Buy Used
£2.80
FREE Delivery on orders over £10.
Used: Very Good | Details
Sold by the book house
Condition: Used: Very Good
Comment: The book has been read, but is in excellent condition. Pages are intact and not marred by notes or highlighting. The spine remains undamaged.
Have one to sell?
Flip to back Flip to front
Listen Playing... Paused   You're listening to a sample of the Audible audio edition.
Learn more
See this image

Darkwar (3) - Wrath of a Mad God Hardcover – 3 Mar 2008

3.9 out of 5 stars 67 customer reviews

See all 11 formats and editions Hide other formats and editions
Amazon Price
New from Used from
Kindle Edition
"Please retry"
Hardcover
"Please retry"
£4.99 £0.01
click to open popover

Enter your mobile number or email address below and we'll send you a link to download the free Kindle App. Then you can start reading Kindle books on your smartphone, tablet, or computer - no Kindle device required.

  • Apple
  • Android
  • Windows Phone

To get the free app, enter your mobile phone number.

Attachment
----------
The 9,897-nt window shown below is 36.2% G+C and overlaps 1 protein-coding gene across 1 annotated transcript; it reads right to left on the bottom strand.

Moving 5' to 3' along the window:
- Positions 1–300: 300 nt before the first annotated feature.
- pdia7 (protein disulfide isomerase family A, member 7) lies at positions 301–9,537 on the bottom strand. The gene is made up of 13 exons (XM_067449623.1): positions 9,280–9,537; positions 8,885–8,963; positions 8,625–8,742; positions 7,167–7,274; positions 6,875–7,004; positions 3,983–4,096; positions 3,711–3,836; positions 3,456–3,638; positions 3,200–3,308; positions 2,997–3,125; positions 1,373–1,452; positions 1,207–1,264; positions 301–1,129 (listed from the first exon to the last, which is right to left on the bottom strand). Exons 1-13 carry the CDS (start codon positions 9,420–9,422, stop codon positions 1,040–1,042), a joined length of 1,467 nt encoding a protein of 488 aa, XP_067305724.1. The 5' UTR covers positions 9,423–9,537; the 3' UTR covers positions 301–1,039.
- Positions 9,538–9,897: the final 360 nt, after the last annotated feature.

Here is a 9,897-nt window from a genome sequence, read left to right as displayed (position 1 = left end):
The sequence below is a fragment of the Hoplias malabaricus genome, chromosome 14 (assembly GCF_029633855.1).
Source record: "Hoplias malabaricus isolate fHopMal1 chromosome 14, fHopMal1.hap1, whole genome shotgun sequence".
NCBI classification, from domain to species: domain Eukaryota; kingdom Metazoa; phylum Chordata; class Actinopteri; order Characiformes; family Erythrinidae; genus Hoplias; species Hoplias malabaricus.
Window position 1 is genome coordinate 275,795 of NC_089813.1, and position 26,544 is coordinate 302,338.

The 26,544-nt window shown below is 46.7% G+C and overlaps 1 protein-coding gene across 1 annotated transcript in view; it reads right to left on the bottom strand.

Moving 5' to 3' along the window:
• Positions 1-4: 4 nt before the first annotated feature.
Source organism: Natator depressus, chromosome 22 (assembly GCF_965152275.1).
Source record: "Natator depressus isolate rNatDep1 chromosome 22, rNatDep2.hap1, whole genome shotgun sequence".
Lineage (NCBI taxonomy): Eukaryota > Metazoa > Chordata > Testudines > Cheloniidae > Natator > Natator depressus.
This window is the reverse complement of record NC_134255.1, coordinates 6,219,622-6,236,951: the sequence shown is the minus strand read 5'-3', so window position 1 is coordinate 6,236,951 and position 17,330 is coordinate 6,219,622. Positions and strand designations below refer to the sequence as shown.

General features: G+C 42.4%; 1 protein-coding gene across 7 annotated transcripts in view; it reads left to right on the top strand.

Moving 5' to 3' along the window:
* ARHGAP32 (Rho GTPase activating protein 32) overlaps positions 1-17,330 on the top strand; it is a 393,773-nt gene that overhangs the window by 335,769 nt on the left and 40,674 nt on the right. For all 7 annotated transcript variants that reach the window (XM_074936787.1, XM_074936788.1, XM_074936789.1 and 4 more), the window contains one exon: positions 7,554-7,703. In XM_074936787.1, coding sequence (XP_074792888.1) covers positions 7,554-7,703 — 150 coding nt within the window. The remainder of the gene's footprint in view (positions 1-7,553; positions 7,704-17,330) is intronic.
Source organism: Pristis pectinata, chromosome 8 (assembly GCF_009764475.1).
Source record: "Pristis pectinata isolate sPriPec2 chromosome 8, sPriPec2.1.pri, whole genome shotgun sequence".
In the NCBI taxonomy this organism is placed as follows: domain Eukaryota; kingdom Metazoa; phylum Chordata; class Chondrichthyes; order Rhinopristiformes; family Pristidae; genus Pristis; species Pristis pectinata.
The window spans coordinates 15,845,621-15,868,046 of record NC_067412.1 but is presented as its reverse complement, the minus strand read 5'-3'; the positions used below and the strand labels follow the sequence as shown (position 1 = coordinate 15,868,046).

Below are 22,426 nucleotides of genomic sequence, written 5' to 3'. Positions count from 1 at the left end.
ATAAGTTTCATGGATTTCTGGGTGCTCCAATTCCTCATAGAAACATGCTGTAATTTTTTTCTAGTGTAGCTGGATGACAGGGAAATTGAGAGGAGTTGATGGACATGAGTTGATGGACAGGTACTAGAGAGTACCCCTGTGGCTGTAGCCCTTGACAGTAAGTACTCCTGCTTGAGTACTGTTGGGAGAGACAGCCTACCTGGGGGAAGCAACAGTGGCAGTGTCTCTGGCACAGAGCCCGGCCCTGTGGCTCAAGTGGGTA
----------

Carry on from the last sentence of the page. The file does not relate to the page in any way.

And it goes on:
Product details

  • Hardcover: 528 pages
  • Publisher: Harper Voyager (3 Mar. 2008)
  • Language: English
  • ISBN-10: 0007244290
  • ISBN-13: 978-0007244294
  • Product Dimensions: 16 x 4.5 x 24.3 cm
  • Average Customer Review: 3.9 out of 5 stars  See all reviews (67 customer reviews)
  • Amazon Bestsellers Rank: 230,069 in Books (See Top 100 in Books)

Product Description

Review

Praise for Raymond E. Feist and Flight of the Night Hawks:

‘File under guilty pleasure’
Guardian

‘Get in at the start of a master’s new series’
Daily Sport

Book Description

The International Bestseller

See all Product Description

Customer Reviews

Top Customer Reviews

Format: Hardcover Verified Purchase
I hate having to do this with an author who was once my favourite but here comes another poor review.....

I guess I shouldn't have been overly surprised given his recent efforts (for my main gripes, see my review of King Of Foxes) but like many loyal readers, I simply wanted to know what happens to a number of characters and worlds about whom I care greatly. I've felt that he has been rushing his books for too long, probably spending six months every year putting his feet up (and why not, he's earned the right to do so) but then spending the remaining six hastily putting together as many pages as he can muster in a short space of time in order to meet his publishers' demand that he put out a book roughly every twelve months.